A Haitian orphan. Spools of colorful thread. A kitschy ’50s motel sign. All seemingly random subjects, but to Valencia fine arts photographer Frank Lozano, equally worthy of his attention. “I bring to life what I desire, which is passion, color and laughter. I love shape and contrast. I walk slow, not only to smell the roses, but to see what’s beyond the roses,” Lozano said. “There’s beauty in everything.”
Lozano is the featured artist throughout March at OutWest Marketing, a gallery and retail store in Newhall. Dozens of his framed prints adorn the walls, ranging from weather vanes and dried flowers taken at the William S. Hart Museum in Newhall to colorful prints that capture Lozano’s extensive travels to such exotic locales such as Haiti, Africa and Puerto Rico.
“People are attracted to his work, how his eye picks up images. What I like is that Frank finds beauty in the mundane, in what we see every day, and turns it into art,” said OutWest co-owner Bobbi Jean Bell.
It’s Lozano’s first gallery appearance, the start of a fledgling new career. The former Power FM 106 morning disc jockey and current media director for Valencia Hills Community Church has already been picked up as a featured artist at the Janice Hall Designs gallery in Palm Springs and his photos will soon grace the walls of The Horitzon Hotel, also in Palm Springs.
The momentum is somewhat shocking to Lozano, who only started posting his photos on Facebook about five months ago to online acclaim – his many friends encouraged him to try his hand at a professional showing.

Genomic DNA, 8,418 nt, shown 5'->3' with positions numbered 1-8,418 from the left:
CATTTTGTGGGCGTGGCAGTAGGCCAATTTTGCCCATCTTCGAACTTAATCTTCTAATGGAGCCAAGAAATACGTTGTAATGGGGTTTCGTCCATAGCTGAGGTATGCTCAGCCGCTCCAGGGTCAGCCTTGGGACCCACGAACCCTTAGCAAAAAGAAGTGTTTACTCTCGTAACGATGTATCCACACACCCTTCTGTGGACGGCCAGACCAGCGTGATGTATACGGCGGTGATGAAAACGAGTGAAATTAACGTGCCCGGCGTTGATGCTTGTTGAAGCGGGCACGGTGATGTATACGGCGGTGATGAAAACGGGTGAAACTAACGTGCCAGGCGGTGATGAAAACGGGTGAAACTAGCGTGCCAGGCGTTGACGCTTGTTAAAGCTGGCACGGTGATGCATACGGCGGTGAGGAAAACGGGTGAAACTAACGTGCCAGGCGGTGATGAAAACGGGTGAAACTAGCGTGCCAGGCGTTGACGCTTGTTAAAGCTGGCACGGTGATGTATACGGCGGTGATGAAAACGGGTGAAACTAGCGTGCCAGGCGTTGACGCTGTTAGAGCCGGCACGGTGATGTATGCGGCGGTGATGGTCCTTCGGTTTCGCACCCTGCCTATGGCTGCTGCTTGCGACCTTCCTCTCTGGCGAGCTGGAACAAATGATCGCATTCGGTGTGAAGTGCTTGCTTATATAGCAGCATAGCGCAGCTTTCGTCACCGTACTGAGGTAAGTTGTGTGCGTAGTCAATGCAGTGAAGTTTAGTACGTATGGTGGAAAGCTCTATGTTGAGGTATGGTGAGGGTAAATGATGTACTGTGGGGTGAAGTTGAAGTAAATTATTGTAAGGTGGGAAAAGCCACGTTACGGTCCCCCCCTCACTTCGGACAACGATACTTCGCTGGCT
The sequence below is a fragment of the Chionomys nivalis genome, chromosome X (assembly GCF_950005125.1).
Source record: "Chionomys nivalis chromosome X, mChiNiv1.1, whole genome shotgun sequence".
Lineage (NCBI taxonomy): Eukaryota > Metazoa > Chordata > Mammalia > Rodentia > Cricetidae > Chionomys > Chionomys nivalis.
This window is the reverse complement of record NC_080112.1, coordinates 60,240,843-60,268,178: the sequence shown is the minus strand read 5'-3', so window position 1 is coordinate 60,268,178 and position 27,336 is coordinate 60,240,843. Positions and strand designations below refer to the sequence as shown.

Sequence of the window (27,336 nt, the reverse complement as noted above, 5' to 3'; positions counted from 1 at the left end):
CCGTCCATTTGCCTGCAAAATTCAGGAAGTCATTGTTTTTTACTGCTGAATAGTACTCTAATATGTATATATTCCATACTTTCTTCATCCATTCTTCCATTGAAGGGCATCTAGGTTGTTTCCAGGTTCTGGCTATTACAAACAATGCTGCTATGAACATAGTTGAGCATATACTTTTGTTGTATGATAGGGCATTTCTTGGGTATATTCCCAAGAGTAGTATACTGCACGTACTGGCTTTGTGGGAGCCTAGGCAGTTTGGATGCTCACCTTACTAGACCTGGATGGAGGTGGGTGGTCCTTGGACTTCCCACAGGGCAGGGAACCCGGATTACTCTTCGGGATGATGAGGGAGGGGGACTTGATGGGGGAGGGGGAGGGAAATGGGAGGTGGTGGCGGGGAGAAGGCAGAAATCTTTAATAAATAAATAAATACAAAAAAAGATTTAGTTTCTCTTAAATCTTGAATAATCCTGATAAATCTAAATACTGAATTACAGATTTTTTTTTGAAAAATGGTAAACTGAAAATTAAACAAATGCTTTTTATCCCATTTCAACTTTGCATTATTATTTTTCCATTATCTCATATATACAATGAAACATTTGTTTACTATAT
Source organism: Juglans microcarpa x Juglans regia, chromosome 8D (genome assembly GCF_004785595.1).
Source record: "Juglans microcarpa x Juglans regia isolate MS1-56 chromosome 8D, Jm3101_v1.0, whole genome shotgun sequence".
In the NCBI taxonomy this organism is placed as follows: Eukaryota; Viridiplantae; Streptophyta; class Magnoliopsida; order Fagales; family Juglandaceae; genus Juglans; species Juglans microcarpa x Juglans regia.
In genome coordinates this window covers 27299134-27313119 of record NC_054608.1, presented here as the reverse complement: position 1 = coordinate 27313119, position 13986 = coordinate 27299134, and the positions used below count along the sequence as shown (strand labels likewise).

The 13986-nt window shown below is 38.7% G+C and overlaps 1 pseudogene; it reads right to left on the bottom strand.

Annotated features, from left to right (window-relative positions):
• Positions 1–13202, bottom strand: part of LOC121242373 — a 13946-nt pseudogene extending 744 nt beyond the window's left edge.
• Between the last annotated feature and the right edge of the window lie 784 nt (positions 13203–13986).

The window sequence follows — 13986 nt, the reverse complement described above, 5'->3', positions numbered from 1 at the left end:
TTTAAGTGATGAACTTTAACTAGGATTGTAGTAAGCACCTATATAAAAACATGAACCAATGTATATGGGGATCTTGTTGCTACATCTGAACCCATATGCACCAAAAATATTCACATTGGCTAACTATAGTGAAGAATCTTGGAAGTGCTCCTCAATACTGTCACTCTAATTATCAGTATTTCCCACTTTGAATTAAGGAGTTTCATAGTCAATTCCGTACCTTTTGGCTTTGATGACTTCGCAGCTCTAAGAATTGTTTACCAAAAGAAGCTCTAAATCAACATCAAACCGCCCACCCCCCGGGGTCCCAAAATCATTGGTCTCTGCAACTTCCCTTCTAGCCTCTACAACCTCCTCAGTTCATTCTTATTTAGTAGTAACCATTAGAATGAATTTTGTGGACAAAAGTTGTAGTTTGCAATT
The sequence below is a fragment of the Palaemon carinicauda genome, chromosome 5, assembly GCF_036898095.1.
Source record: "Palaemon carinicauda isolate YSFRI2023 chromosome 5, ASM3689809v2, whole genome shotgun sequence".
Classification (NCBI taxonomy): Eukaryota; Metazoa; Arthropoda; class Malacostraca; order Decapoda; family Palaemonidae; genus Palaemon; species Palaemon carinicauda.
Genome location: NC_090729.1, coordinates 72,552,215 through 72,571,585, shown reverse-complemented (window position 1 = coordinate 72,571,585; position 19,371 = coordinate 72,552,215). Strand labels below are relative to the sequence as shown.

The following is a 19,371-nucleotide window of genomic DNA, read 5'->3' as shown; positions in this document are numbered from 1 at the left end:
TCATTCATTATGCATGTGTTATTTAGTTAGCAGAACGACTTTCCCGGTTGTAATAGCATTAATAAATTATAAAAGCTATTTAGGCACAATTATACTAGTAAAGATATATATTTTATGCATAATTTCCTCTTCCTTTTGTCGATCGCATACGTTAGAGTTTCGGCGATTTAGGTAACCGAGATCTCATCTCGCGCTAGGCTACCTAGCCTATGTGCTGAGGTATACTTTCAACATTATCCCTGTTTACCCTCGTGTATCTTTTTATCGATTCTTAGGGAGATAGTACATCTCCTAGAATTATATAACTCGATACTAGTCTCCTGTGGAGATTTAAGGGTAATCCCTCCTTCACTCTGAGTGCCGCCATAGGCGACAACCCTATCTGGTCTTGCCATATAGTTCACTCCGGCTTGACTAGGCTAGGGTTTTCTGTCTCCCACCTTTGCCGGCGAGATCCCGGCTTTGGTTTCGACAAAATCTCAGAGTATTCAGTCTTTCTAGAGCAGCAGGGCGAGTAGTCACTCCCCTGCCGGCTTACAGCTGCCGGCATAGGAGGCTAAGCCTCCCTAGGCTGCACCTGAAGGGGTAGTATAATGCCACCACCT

“The fact that I get a chance to hold a camera and point it to a leaf outside of Subway in Stevenson Ranch, take the picture, then post it and have someone tell me, ‘That’s so beautiful,’ well, how amazing is that?” Lozano said.
Lozano’s innate enthusiasm and curiosity led him to his original career as a disc jockey. Born in Alice, Texas, Lozano and his family moved to Southern California when he was just 0 months old and eventually settled in Hacienda Heights. As a high school student, Lozano studied architecture and planned to be a graphic artist until he began listening to the radio during his part-time job.
The thought of being a disc jockey appealed to him.
“It sounded like so much fun. I mentioned the idea to my boss and he said, ‘Frank, you’re 18, if it’s something you want to do, do it. Live your life without regrets,'” Lozano recalled.
He sent an audition cassette tape to KCWM in Victoria, Texas, and to Lozano’s surprise, he was hired. Admittedly not a country music fan, Lozano said he knew he had no business being on the station. “I’d say on air, ‘That was the new hit from Mel Tillis,’ and inevitably someone would call in and say, ‘Son, I believe that was Merle Haggard.’ It all sounded the same to me,” he said.
A year later, Lozano was in Fresno, where he stayed for two years, then moved to San Antonio for five years, where he was the host of several local television programs, including two dance shows. California continued to beckon, however, and Lozano found himself back in Los Angeles in 1988.